neighbors across the back fence have large trees. It's very shady in
the back, which is great for lounging on the deck, but not so much for
The front yard has only a crabapple close to the house, and obviously
faces east. I dug up ivy that was growing along the driveway and put in
a few tomato and poblano plants where they get sun a very large part of
the day. The results have been pretty good, although it got a tad
crowded. Might expand next year.
Day 221 of the "no grouchy usenet posts" project
On 9/11/09 7:36 PM, in article
firstname.lastname@example.org, "Stephen Henning"
By some perverse luck, poison ivy has become a rampant threat around the
yard. Since I had one major case a few years back, I have counseled to stay
Must mean I've just given the birds a new food source.
Spring has come early so I am cutting asparagus and eagerly waiting for the
artichokes. I have trays of small seedlings which need to grow somewhat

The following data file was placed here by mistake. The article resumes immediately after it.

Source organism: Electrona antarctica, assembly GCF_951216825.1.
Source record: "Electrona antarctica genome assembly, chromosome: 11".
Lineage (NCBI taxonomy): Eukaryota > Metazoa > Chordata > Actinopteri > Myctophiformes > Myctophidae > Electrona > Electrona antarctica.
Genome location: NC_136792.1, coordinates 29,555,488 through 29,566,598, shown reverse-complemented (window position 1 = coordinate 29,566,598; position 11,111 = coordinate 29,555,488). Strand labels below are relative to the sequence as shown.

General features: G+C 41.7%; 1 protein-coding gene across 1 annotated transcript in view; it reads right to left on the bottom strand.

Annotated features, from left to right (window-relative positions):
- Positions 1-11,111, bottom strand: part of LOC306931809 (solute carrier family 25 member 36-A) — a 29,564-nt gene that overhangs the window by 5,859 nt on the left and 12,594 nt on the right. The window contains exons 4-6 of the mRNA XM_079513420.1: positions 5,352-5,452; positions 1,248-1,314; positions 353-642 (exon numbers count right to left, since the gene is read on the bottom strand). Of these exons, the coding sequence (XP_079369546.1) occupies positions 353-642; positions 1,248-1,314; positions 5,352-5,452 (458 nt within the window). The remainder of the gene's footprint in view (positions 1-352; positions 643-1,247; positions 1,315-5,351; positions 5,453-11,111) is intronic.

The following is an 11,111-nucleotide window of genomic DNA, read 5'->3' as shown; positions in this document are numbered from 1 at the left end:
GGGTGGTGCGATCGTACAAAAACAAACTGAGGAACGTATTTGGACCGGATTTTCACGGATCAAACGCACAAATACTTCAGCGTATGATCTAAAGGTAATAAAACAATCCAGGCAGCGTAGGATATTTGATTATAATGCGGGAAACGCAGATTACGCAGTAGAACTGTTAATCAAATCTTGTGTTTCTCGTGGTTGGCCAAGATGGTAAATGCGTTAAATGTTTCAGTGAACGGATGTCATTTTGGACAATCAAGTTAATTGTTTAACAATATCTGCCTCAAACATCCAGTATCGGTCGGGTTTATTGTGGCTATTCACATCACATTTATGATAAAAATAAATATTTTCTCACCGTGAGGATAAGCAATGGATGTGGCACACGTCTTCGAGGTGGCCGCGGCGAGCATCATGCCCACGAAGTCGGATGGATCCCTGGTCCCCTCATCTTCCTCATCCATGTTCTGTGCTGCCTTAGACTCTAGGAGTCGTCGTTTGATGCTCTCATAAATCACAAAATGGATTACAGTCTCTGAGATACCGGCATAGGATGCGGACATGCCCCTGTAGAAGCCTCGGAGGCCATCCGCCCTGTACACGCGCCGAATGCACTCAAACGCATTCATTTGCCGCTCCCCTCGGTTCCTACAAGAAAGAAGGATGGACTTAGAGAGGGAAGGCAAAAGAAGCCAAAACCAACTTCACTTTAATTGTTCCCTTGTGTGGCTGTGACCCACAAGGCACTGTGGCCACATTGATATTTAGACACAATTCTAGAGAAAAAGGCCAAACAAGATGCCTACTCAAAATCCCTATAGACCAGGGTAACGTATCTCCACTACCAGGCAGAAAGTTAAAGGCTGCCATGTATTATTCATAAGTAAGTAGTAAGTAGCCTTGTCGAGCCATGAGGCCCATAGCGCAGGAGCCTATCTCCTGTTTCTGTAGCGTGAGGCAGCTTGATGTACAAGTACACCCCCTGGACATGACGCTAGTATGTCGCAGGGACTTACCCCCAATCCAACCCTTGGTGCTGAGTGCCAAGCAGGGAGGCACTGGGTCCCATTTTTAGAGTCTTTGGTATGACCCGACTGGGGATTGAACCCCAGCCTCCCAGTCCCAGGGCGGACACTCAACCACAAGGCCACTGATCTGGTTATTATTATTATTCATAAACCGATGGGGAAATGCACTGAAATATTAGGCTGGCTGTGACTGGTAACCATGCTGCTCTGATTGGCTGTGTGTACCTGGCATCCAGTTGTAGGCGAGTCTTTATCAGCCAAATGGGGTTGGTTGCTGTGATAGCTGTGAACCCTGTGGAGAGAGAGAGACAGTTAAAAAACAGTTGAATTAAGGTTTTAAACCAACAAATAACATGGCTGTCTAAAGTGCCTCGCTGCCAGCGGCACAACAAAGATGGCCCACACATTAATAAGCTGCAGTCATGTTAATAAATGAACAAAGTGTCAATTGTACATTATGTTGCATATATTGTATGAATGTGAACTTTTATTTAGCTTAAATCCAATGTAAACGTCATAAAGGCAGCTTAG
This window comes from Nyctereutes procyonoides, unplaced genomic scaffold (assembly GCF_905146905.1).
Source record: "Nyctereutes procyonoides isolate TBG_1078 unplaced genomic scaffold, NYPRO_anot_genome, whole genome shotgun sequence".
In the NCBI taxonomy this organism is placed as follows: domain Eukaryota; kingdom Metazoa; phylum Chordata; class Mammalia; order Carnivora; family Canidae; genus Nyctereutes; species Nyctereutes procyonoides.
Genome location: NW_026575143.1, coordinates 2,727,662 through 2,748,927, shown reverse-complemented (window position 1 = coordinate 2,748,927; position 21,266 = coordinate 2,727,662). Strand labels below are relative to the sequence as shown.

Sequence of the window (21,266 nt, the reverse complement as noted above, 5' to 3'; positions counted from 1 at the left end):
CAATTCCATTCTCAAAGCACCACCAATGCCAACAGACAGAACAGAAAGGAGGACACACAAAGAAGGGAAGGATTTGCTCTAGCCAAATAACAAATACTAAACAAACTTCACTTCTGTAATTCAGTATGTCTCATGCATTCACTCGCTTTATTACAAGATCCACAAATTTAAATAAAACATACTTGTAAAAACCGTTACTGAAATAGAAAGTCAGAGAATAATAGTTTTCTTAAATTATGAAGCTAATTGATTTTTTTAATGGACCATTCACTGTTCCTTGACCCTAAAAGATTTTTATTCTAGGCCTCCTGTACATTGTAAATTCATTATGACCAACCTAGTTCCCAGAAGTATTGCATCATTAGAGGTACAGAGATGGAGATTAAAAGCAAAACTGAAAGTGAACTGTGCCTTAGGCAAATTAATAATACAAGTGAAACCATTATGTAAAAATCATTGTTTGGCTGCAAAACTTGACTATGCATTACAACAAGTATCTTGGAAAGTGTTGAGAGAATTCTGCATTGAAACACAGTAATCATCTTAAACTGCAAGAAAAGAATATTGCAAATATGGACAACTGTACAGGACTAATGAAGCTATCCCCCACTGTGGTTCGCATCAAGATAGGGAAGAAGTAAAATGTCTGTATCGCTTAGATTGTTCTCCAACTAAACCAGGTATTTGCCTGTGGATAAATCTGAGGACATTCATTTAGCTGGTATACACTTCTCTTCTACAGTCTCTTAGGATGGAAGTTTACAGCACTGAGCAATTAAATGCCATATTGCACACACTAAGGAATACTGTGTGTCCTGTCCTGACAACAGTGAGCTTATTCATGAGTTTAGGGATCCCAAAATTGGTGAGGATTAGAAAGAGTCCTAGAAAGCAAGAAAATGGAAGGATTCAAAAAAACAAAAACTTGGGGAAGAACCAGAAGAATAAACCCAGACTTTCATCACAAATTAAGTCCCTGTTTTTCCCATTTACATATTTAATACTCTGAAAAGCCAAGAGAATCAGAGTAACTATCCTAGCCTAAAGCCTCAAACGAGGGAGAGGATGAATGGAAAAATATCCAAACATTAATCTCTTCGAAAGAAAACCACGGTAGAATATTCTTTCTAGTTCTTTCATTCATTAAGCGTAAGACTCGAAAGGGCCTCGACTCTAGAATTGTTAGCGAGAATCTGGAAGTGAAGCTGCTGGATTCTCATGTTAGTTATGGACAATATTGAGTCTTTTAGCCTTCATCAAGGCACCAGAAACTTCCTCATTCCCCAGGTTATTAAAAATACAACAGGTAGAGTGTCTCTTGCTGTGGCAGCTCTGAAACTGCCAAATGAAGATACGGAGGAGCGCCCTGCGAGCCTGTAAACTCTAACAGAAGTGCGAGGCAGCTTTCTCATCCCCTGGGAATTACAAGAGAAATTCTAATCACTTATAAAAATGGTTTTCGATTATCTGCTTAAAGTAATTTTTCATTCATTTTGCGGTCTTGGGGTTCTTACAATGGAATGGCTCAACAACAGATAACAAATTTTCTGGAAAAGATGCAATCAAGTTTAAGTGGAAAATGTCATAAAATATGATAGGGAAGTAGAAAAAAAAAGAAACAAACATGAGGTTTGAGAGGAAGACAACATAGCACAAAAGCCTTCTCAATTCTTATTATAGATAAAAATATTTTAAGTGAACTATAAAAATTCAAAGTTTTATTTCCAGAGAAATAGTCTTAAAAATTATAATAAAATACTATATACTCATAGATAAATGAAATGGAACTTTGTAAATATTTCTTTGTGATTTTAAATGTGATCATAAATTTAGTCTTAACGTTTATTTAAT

before I plant them. There is an energetic young man staying with us so he
is weeding and manuring the beds in preparation while I check to see if he
is doing it right :-) He doesn't have much experience and his English is
somewhat fractured but he doesn't seem to mind spending his day shovelling
horseshot so he is earning his keep.
Speaking of asparagus I have masses of self-sown seedlings near the current
beds and under the shrubs where the little birds poop, so I have started a
new bed with them. You can never have too much asparagus.
Some rain would be good to really kick along the pasture, the horses are all
praying with me as they are tired of the remnants of last year's stubble and
looking for some sweet spring growth. But the days are pleasantly warm and
the night pleasantly cool. If life was perfect it would become boring and
so revert to imperfect.